Generally I am into all things raw: raw tuna, raw edge hems, raw emotion. So when I heard about RAW Artists, I knew it had to be good. So what exactly is it? RAW Artists was founded to shed light on emerging designers and artists of all mediums. From dance to photography to fashion—it’s all happening and it’s all here. With shows going on in major cities all over the globe, it is a celebration of the arts like no other.
On January 25th I had the honor of participating in the RAW showcase: “RAW Chicago Presents CUSP”. My collection for the show echoed the elevated separates that make up Emah The Label, but with a bold desert palette and textured, comfortable textiles. As per usual, I am coveting tie backs and elastic waistbands. Both aesthetically pleasing and comfort maximizing—I can’t help but give them the attention they deserve! These dark and moody images are so opposite the bright aesthetic I tend to gravitate towards and I am totally digging them! Enjoy!
Lenny Gilmore // http://lennygilmore.com/
Alexander Hawn // https://AlexHawn.smugmug.com/
Venue: The Metro // http://metro30.metrochicago.com/
Morgan Sostarich, Amanda Weinper, Annamalis Sharp, Marielle Schuchardt, Cali Kvistad
November 27, 2016
Envision: imagine as a future possibility; visualize.
How do you visualize when you don't know what is coming next? How do you imagine which decisions you will make when the future possibilities are so uncertain? This was my reality as I was preparing for the Fall 2016 Envision show.
I had made up my mind to leave my job and to leave New York City, but didn't quite know what my next steps would be. It was during this time that I committed to participating in the show and so it became very clear what the theme of my collection would be: transition.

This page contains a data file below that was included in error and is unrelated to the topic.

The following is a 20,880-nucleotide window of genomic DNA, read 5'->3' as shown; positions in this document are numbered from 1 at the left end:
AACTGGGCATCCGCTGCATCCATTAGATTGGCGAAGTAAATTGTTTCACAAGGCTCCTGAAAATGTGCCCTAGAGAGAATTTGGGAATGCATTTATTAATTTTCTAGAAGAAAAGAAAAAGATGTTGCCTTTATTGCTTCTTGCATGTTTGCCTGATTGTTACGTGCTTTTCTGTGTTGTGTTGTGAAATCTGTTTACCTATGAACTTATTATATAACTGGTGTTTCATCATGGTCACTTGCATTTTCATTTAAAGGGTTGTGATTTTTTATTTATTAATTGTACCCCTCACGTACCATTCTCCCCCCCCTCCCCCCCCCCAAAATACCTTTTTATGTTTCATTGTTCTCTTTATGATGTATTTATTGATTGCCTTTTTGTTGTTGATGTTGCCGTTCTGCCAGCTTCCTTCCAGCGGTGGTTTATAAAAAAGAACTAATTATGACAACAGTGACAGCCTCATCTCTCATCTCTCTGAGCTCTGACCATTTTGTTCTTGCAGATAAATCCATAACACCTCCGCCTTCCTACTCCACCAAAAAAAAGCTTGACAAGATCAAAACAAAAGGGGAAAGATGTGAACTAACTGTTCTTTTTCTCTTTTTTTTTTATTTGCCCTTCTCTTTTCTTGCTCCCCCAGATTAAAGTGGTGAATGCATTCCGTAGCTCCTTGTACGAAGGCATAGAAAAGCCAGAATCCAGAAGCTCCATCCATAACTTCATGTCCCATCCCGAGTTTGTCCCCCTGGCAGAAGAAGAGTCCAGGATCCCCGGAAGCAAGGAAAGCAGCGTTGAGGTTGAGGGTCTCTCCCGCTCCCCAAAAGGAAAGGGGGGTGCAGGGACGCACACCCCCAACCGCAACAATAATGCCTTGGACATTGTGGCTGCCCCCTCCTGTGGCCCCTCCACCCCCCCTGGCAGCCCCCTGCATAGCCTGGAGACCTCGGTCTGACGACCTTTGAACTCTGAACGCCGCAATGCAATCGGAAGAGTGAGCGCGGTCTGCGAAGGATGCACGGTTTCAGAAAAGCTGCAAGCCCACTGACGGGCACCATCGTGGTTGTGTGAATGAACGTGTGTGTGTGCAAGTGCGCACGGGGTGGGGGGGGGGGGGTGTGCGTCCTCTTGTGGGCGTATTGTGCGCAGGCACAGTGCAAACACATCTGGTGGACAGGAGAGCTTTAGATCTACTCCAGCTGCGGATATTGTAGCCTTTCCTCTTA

Transition: the process or a period of changing from one state or condition to another.
This transpired so naturally into the clothing, and I identified so strongly with the pieces that came to be. I learned that as we transition, we take some things with us, and leave others behind, a concept I applied both literally and artistically to the collection through various elements that flowed in and out of the garments to tell that story.
This collection and the story it tells was pivotal for me both personally and professionally, and is one that I am very grateful for--I hope you enjoy!
Runway photos by Josh Stokes.
Styling by Amy Shetler.
May 28, 2016
Maintaing (or rather striving for) balance is always a priority of mine no matter which aspect of my life it pertains to. This can be particularly difficult when it comes to my work and my hobbies, especially when working in a creative arena. While it is often tricky to separate the two, or decide where to focus my energy in order to attain that balance, I am coming to terms with the fact that it is OK for some lines to be blurry. This became clear to me most recently in a project where I was determined to incorporate one of my oldest and dearest hobbies: painting.